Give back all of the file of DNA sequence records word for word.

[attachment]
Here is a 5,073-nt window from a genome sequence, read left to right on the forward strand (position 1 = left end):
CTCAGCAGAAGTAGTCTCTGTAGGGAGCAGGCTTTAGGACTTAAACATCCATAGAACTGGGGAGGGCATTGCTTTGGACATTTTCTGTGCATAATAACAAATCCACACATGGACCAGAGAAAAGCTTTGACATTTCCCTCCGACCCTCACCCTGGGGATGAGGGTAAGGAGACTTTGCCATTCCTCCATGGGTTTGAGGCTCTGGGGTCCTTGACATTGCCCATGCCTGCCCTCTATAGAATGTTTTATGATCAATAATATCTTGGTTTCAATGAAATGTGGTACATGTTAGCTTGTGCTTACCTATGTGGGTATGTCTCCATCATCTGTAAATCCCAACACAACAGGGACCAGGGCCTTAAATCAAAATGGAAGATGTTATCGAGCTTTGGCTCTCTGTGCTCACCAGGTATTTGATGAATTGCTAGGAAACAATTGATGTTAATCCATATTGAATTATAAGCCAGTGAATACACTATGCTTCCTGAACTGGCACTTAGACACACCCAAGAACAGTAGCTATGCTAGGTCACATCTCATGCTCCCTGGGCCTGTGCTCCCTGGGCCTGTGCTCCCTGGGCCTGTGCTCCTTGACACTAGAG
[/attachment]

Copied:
Here is a 5,073-nt window from a genome sequence, read left to right on the forward strand (position 1 = left end):
CTCAGCAGAAGTAGTCTCTGTAGGGAGCAGGCTTTAGGACTTAAACATCCATAGAACTGGGGAGGGCATTGCTTTGGACATTTTCTGTGCATAATAACAAATCCACACATGGACCAGAGAAAAGCTTTGACATTTCCCTCCGACCCTCACCCTGGGGATGAGGGTAAGGAGACTTTGCCATTCCTCCATGGGTTTGAGGCTCTGGGGTCCTTGACATTGCCCATGCCTGCCCTCTATAGAATGTTTTATGATCAATAATATCTTGGTTTCAATGAAATGTGGTACATGTTAGCTTGTGCTTACCTATGTGGGTATGTCTCCATCATCTGTAAATCCCAACACAACAGGGACCAGGGCCTTAAATCAAAATGGAAGATGTTATCGAGCTTTGGCTCTCTGTGCTCACCAGGTATTTGATGAATTGCTAGGAAACAATTGATGTTAATCCATATTGAATTATAAGCCAGTGAATACACTATGCTTCCTGAACTGGCACTTAGACACACCCAAGAACAGTAGCTATGCTAGGTCACATCTCATGCTCCCTGGGCCTGTGCTCCCTGGGCCTGTGCTCCCTGGGCCTGTGCTCCTTGACACTAGAG